So I totally hear his rationale from a game developer's point of view, I really do. But though I'm a developer, I'm also a customer, and I just can't swallow the coin model for games.
I've played Triple Town and thought it was pretty cute, and yes, I'd probably pay 99c for it, maybe even up to $2.99. But I'm not signing up to a lifetime of paying coins to continue playing it long term.
One fundamental issue is that by design, coin based games are going to be 'gamed' to encourage the use of coins, and fundamentally I don't want to participate in a game dynamic where I'm paying for game experimentation with real dollars. It is like me playing a game of chess and having the constant option to drop $20 to buy another queen. Sure it isn't absolutely necessary to win, but it sure helps. Having that dynamic in games just turns me off.
Now I understand the problem of running a sustainable business all too well, having had my own game company go under, but I don't believe this is the solution. I'm not sure what the right one is, and on that front I applaud them for experimenting, but as a customer I personally reject it.
Am I misunderstanding the model here? Is the 'recurring' aspect supposed to be from players as a group--a certain percent converting on a monthly basis, without publicity events? Is what clearly looks like a 'purchase game' to me not intended as such? Will I sit down to play some evening only to find a warped experience that's grindy and lame without an infusion of coins? Or is all this talk of free to play really about fully functional trials--asking me for $4 after I'm sure I like the game rather than $1 on a hope? (Something which seems sensible, but I don't see how it would help with a boom/bust cycle.)
These days I'm wary of games that advertise free to play. As if that were something I, as a player, wanted. I see it less as a try-it-we're-sure-you'll-like-it and more of a we-won't-tell-you-what-it-costs and we-can-get-you-hooked-and-you-won't-care-it's-not-fun and maybe a little we'll-keep-changing-it-so-you-keep-needing-to-pay.
There's such strong pressure to have purchases affect gameplay, too. I've seen any number of nice games start out promising that would never happen, and then . . . it happened. I mean, remember when they introduced hats in TF2? Said they'd never, never, never affect gameplay? We know how that went.
So I don't know. For me as a player, that sort of game has an uphill battle to earn my trust. Even if it's awesome now, the pressures are just such that it probably won't be in six months. Not the sort of thing I want to build my cherished family entertainment memories around.
There's also the rather-disturbing phenomenon of a small percentage of people spending an outlandish amount of money on these games. Sure, some of them might be enthusiastic fans, but that seems unlikely to me. Free-to-play games are just . . . not that kind of game. It seems more likely that they're folks with poor judgement, or who are even mentally ill. I don't know, but it doesn't sit well with me.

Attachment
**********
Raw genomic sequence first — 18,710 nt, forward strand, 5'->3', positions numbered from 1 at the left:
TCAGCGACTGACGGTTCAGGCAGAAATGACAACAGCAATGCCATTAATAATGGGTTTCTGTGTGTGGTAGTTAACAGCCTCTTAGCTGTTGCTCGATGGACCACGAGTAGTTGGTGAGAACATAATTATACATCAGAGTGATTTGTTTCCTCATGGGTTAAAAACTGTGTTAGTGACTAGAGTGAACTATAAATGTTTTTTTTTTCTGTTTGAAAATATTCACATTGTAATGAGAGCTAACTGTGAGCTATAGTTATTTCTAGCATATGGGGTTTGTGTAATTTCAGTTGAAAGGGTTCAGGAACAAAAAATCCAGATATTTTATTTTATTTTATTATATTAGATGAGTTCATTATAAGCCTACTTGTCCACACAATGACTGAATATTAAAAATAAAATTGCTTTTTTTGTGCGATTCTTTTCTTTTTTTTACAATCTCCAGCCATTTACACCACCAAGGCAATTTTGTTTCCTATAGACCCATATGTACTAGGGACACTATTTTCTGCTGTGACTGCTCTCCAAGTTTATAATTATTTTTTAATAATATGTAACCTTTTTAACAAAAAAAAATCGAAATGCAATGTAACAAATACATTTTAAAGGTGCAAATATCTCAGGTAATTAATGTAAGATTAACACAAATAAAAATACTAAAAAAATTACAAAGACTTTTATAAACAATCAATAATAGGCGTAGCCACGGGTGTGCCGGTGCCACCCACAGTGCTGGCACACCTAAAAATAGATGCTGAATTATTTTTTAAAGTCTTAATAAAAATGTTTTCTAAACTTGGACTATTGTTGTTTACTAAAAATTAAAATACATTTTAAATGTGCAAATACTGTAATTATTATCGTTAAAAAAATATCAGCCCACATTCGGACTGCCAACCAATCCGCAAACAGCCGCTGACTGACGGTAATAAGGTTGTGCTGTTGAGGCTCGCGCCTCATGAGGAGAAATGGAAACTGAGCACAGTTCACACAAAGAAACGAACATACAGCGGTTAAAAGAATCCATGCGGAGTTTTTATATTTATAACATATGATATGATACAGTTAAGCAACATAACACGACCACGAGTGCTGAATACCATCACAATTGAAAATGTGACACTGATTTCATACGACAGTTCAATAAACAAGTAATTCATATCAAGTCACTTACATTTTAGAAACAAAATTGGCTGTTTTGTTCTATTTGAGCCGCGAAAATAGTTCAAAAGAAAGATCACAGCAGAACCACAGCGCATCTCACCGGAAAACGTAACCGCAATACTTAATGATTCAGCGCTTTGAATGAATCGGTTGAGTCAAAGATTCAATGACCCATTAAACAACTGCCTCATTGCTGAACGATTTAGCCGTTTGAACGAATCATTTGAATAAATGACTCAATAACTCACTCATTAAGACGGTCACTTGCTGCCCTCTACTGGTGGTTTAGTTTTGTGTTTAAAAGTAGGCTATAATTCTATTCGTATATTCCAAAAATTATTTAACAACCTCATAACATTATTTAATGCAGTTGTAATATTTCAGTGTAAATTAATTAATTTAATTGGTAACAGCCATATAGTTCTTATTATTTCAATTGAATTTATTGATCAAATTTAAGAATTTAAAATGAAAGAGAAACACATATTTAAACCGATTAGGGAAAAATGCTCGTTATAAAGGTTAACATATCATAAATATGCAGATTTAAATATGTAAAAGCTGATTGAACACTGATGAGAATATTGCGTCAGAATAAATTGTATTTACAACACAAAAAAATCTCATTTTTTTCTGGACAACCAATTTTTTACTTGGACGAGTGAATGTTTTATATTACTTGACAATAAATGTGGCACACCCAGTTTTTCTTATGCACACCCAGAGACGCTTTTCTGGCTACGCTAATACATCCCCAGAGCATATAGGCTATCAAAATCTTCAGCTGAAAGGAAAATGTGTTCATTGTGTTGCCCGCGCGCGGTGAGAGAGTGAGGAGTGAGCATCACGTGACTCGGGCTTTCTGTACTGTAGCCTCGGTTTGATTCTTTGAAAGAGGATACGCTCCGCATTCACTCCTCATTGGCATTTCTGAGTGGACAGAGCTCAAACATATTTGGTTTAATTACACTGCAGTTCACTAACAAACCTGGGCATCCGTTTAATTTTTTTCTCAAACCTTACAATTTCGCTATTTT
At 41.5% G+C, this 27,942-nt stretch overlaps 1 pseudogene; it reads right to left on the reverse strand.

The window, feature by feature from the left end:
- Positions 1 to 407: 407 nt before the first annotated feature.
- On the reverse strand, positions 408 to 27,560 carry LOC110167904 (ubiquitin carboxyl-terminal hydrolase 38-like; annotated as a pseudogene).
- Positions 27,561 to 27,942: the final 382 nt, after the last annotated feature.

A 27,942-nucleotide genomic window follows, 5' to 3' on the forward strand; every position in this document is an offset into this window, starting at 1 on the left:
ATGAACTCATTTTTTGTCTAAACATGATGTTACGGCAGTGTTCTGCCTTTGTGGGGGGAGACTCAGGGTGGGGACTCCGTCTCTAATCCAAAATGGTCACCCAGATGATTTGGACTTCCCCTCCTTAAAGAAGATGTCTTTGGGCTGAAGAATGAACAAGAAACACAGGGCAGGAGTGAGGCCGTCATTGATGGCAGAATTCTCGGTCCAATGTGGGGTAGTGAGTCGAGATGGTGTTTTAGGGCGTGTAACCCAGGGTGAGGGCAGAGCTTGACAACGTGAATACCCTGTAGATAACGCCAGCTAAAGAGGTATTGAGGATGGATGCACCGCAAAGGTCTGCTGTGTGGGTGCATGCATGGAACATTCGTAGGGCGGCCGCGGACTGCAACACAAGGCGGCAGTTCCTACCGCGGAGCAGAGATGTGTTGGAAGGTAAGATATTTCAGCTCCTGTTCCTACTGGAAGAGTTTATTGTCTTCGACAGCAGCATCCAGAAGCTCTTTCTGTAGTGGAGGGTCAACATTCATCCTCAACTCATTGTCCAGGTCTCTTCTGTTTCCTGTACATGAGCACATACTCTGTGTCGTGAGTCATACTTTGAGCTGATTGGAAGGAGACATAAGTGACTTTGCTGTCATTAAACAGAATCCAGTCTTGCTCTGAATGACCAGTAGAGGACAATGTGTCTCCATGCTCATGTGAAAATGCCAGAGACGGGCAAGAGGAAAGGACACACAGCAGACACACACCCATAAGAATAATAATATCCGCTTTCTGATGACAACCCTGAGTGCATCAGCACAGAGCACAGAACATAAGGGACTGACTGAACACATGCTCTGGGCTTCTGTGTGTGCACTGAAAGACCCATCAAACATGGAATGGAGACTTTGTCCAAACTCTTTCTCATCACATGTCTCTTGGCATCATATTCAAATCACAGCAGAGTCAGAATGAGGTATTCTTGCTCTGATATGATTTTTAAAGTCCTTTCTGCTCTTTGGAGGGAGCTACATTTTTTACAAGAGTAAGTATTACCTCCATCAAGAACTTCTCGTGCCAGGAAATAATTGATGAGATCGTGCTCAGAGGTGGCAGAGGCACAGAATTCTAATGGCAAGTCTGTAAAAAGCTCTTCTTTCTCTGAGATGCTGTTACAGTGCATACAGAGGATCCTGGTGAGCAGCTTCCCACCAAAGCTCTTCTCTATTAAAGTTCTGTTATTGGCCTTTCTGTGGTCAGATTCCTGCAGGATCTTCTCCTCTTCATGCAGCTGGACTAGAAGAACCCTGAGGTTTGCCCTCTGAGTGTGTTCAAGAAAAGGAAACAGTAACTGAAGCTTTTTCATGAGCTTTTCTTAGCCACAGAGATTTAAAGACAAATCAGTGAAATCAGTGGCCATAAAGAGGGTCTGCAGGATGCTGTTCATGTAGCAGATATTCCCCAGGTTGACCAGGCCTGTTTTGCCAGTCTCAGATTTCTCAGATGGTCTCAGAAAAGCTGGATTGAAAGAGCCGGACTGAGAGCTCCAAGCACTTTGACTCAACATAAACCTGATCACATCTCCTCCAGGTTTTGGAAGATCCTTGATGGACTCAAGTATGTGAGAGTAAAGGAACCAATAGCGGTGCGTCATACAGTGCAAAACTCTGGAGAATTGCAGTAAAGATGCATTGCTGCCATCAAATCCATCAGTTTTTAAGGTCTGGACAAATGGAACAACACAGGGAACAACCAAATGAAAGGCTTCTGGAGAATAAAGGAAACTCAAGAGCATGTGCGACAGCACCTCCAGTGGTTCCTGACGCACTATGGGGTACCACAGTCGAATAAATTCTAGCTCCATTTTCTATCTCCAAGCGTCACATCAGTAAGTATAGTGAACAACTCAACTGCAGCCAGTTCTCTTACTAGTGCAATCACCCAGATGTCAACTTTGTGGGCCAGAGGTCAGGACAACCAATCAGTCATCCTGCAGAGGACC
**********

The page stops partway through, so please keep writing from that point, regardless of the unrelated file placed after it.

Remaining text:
I'm not a successful indie game publisher or anything, so I don't have a proposed alternative. But I do think I'm not the only one who feels this way, and I'd expect the view to become more prevalent as players gain experience with the model. Free-to-play might be dominant now, but I wouldn't bet on it staying that way.
The key, I think, is in two things.
The first is having more control over your ability to distribute the product in the long term, and cheaply. The retail model meant that old games didn't have any opportunity to continue to get sales. Digital distribution means that old games continue to be available, and they can continue to make quite a lot of money.
The ability to distribute titles yourself means that you don't need to do a big hit all-on-day-one launch to make a sustainable living.
The second thing is the ability for some players to pay more money than others. The free to play model is great at this, but it isn't the only way I think that this can happen.
We have the ability for someone to pay $1000 to become a "Diamond" supporter which gives someone the ability to design a unique item (with guidance from us for balance reasons). They do not get given a copy, it's an item that is now available for the entire player base and enriches the game by providing more content for the players.
This kind of piecemeal support for specific purposes is an interesting area that I think could grow in the future.
The overall message I guess is getting away from the need for a big launch then slump, and moving to something that grows and is sustainable for the long term.
Tiny nitpick; I think his characterisation of Minecraft is missing the cult aspect:
> (And before you say 'Minecraft', let's give it another decade. :-).
And immediately after:
> Imagine free-to-play games as practiced by a private company that makes games with long term retention for passionate players in a tightly knit community.
Now simply snip the very first part of the first sentence:
> > Imagine <snip> a private company that makes games with long term retention for passionate players in a tightly knit community.
.... that's Mojang, right?
Timed energy: Check
Triple Town is free to play forever. Eventually, you will run out of moves, but they replenish for free if you wait a while, and you can also buy more moves with free coins that you earn in-game.
Incentivized ads in-game: Check (wrong for both the player and the advertiser)
Update: we've added a 2-minute mode that you can play free, forever, as much as you want, by watching advertisements in between play sessions.